Nov
01
2008

As Usual, NYT Ignores Iraqi Opinion

Anecdotes trump polls on withdrawal

Photo Credit: Flickr Creative Commons/The U.S. Army

The New York Times failed spectacularly in its coverage of Iraq's alleged weapons of mass destruction, helping lead the country into war and only much later (5/26/04) publishing a half-hearted mea culpa. As the near-apology acknowledged, the paper's failure resulted in large part from its lack of skepticism regarding its sources, most notably exiled Iraqi politician Ahmed Chalabi. Despite the mea culpa, though, the Times continues to mislead on Iraq, particularly on the issue of whether or not Iraqis want the U.S. military to exit their country. Once again, that journalistic failure seems to be rooted in the same fundamental […]

Nov
01
2008

Outsourcing Journalism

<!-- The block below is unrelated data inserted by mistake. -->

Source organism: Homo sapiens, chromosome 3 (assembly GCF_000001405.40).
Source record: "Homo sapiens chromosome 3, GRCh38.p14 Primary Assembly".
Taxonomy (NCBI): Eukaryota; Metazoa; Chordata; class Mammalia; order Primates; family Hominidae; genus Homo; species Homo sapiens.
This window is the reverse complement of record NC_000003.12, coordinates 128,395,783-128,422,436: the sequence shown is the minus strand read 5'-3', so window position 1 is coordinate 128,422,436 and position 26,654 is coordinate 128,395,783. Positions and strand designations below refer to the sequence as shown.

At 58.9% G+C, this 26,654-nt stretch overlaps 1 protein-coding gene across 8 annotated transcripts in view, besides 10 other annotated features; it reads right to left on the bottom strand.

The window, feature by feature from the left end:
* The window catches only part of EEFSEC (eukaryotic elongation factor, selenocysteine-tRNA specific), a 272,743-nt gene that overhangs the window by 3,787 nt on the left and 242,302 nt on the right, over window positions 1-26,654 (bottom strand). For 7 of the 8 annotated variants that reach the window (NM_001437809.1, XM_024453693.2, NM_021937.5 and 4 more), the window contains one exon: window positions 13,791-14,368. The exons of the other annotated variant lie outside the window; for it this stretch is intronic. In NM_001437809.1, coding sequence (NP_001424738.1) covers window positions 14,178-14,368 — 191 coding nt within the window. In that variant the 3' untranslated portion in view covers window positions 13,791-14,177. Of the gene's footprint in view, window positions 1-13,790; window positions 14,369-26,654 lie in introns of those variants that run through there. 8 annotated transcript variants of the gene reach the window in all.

Localism threatened by offshore reporters and editors

Brayden Simms had only five months to warm his seat as a copy editor at the Miami Herald before he joined the long list of journalists across the country losing their jobs faster and more suddenly than a breaking story. But while media companies are slashing their staff rosters, consolidating newsrooms and forcing those journalists left standing to take on the job responsibilities of their laid-off co-workers, there was something unique about Simms’ firing: He would be replaced. But the new copy editor doesn’t live in Miami, or Florida, or even the U.S. The McClatchy Co., parent of the Miami […]

Oct
01
2008

Top Troubling Tropes of Campaign '08

The media-created narratives that derail election coverage

Photo Credit: Flickr Creative Commons/Image Editor

I mean, there are a lot of narratives that the press bought into in this campaign. Don't forget the inevitability of the Rudy Giuliani campaign and Fred Thompson's great appeal.... I think the number of times we've been wrong in this campaign is far greater than the number of times we've been right.--Time's Karen Tumulty (CNN's Reliable Sources, 5/11/08) Corporate media coverage of election 2008 has fallen into the well-documented pattern (Extra!, 5-6/08) of reporting on the election as if it were a horse-race rather than a democratic process in which real issues were at stake. Not only do journalists […]